Recently I was made aware of an important piece of scholarship that I think everyone should know about, especially given our current circumstances. Ira P. Robbins, Digitus Impudicus: The Middle Finger and the Law, 41 U.C. Davis L. Rev. 1403 (April 2008). Robbins is a professor at American University’s Washington College of Law, who specializes in criminal law and First Amendment issues. This particular article, obviously, is right at the intersection of those two specialties.
It’s a long but interesting, often funny, and very readable piece, unless you have issues with reading the F-word, in which case you will find it not at all readable. The abstract is safe for you, though:
The middle finger is one of the most commonly used insulting gestures in the United States. The finger, which is used to convey a wide range of emotions, is visible on streets and highways, in schools, shopping malls, and sporting events, in courts and execution chambers, in advertisements and on magazine covers, and even on the hallowed floor of the United States Senate. Despite its ubiquity, … those who use the middle finger in public run the risk of being stopped, arrested, prosecuted, fined, and even incarcerated under disorderly conduct or breach of peace statutes and ordinances.
This Article argues that, although most convictions are ultimately overturned on appeal, the pursuit of criminal sanctions for use of the middle finger infringes on First Amendment rights, violates fundamental principles of criminal justice, wastes valuable judicial resources, and defies good sense. Indeed, the Supreme Court has consistently held that speech may not be prohibited simply because some may find it offensive.
Basically, Robbins argues that use of the middle finger alone cannot rise to the level of “fighting words,” obscenity, or defamation, and so “the government cannot constitutionally prohibit its use, except in the limited circumstances in which such a prohibition is essential to serving the missions of our educational and judicial systems.” Students have limited rights, and it is unwise to flip off a judge, as we have discussed before, as that is very likely punishable as contempt of court. But in general, unless the finger is accompanied by acts or delivered in circumstances that might change this, deploying it is protected speech.
Note that the “limited circumstances” justifying prohibition do not include giving the finger to police officers, who nonetheless often abuse their discretion to arrest people who do so or use the verbal equivalent. Robbins cites numerous cases in which someone displaying the finger was convicted of “disorderly conduct” or “breach of the peace,” noting that in all but one of the cases the conviction was overturned on appeal (and that one involved a pretty determined effort by the defendant). This of course is not to say that you should go around doing this just because you can. You shouldn’t. But you can.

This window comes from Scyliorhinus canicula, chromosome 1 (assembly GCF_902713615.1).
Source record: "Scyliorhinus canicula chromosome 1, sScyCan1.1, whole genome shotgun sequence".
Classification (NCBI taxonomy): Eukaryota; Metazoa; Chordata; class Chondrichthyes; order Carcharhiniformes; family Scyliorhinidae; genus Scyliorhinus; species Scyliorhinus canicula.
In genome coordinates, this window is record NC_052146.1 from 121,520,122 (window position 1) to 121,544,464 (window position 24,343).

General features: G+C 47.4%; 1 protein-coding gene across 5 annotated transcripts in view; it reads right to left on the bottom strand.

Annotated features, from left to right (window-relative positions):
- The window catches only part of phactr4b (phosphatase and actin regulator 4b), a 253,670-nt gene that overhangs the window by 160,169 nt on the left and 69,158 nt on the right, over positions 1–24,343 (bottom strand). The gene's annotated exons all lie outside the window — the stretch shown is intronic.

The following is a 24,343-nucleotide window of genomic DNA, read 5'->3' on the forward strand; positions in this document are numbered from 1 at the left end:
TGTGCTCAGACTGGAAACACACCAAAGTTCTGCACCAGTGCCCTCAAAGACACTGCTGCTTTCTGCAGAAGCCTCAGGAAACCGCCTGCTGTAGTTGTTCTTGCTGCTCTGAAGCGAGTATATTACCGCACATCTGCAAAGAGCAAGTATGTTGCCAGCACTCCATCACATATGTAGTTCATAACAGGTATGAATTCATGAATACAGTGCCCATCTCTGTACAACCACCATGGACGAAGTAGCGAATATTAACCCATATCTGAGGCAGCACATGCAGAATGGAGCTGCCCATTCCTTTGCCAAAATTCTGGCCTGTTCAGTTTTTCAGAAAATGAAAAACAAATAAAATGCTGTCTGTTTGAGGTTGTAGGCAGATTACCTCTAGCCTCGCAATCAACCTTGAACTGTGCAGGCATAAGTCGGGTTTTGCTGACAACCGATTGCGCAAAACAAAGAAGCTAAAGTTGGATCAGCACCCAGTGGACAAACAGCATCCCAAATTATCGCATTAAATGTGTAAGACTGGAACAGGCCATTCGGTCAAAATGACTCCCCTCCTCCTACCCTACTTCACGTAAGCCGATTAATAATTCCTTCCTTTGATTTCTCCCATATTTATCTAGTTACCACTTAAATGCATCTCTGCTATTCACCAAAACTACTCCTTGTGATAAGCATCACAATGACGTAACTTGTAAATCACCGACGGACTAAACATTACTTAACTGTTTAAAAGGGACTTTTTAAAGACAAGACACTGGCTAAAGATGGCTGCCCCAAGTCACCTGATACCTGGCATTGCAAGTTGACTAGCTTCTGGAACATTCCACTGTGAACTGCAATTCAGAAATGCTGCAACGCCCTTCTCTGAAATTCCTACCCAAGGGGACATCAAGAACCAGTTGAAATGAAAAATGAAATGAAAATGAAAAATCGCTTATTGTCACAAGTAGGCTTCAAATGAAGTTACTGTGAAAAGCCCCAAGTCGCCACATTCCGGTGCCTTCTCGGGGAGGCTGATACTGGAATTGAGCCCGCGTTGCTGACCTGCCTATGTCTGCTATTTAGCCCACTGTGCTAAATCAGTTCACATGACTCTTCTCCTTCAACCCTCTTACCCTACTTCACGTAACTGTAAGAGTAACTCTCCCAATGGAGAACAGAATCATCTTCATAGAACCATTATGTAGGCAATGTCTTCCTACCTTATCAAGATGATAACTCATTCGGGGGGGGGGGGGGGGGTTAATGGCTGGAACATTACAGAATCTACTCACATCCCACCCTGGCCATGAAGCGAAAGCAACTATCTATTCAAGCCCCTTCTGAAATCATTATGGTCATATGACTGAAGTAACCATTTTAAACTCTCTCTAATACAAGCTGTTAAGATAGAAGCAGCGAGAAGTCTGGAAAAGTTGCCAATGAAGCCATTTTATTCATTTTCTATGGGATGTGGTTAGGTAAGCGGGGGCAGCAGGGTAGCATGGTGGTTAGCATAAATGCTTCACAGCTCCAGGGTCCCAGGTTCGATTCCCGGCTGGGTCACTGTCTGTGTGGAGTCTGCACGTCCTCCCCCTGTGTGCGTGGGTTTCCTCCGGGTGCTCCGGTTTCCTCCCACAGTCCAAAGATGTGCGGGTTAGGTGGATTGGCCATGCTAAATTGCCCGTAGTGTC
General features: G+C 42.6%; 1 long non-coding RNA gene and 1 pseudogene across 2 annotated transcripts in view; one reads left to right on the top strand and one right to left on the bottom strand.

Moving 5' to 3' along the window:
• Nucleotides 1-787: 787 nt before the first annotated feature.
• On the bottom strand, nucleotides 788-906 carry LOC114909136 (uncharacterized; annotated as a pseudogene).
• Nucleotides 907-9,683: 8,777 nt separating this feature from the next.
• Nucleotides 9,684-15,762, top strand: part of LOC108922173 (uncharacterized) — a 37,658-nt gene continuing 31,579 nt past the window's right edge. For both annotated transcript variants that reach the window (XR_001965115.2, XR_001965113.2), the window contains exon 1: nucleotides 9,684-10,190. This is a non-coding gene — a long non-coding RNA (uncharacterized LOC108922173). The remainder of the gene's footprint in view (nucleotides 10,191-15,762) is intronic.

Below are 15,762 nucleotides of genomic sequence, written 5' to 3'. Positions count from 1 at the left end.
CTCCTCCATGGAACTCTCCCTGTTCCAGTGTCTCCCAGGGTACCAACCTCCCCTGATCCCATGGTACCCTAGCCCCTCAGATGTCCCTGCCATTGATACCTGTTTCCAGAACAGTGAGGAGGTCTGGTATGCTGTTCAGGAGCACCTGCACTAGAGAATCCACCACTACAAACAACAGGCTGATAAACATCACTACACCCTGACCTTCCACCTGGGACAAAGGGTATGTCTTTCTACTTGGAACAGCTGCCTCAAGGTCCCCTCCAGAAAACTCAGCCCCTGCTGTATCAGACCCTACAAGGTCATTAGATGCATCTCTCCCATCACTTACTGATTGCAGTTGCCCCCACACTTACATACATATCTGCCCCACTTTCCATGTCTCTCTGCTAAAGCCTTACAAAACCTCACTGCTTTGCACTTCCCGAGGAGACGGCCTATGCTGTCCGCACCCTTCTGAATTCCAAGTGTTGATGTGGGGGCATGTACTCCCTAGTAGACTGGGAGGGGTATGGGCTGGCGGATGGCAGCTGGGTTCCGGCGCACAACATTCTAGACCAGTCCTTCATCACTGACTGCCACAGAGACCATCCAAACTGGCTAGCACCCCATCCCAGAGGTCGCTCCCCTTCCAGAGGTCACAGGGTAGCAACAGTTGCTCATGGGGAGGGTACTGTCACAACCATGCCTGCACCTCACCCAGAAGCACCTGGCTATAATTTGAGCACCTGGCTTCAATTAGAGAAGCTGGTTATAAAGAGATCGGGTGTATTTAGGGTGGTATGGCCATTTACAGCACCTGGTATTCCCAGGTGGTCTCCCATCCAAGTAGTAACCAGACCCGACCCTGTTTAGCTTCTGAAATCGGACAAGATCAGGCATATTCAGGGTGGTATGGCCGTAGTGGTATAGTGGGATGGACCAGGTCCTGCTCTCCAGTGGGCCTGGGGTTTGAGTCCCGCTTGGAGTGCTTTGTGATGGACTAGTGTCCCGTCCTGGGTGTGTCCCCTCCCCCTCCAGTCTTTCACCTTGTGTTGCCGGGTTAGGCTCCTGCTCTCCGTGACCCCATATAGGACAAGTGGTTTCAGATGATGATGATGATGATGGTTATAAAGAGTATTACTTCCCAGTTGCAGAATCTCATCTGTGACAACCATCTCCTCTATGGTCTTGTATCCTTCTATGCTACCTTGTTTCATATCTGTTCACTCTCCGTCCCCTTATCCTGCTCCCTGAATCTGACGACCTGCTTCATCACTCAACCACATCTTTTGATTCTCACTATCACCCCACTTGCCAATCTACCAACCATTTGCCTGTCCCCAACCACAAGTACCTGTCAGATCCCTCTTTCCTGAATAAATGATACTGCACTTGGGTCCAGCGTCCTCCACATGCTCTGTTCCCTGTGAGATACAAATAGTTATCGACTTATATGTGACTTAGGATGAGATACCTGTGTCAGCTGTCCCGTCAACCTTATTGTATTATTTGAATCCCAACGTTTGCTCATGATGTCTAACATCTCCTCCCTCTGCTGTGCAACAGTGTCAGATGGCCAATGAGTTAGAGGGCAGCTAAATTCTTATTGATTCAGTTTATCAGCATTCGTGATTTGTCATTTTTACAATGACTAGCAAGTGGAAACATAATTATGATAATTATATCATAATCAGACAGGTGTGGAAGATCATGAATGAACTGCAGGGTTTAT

Other highlights of the article include a discussion of the gesture’s history, which commentators have called the “most ubiquitous and longest-lived insulting gesture” in the world. Aristophanes used it in his play The Clouds, first produced in 423 B.C., and if it hadn’t been around well before that, nobody would’ve gotten the joke. (Although it came in last at that festival, so maybe they didn’t get it.)
Since its publication, the article has been cited in six cases, including one decided earlier this month. See Radwan v. Univ. of Conn. Bd. of Trustees, No. 3:16-cv-2091 VAB, 2020 WL 3036046, at *26–28 (D. Conn. June 6, 2020) (holding finger was protected speech but that given the educational setting, defendants were entitled to qualified immunity); Ashton v. U.S. Copyright Office, 310 F. Supp. 3d 149, 154, 158–61 (D.D.C. 2018) (rejecting plaintiff’s argument that his “pictogram” of a middle finger—see above—was copyrightable; plaintiff submitted article in support of his view); Freeman v. State, 805 S.E.2d 845, 850 (Ga. 2017) (holding act of silently raising middle finger from back of church did not constitute “fighting words” or “true threat”); Swartz v. Insogna, 704 F.3d 105, 107 n.1, 110 (2d Cir. 2013) (holding “this ancient gesture of insult” could not provide reasonable suspicion of a traffic violation or impending criminal activity); O’Brien v. Borowski, 961 N.E.2d 547 (Mass. 2012) (declining to reach issue because underlying harassment order had expired, so case was moot); Leventhal v. Schaffer, 743 F. Supp. 2d 990, 1002 n.6 (N.D. Iowa 2010) (finding in civil-rights case that officer lacked probable cause for the arrest but was entitled to qualified immunity).
The qualified-immunity findings in two of these cases are disappointing, because it is hard to see how a right could be more clearly established than this one. But maybe giving the article a little more publicity will help a bit. I feel it is my duty to try.
Thanks to James Rose for bringing this to my attention.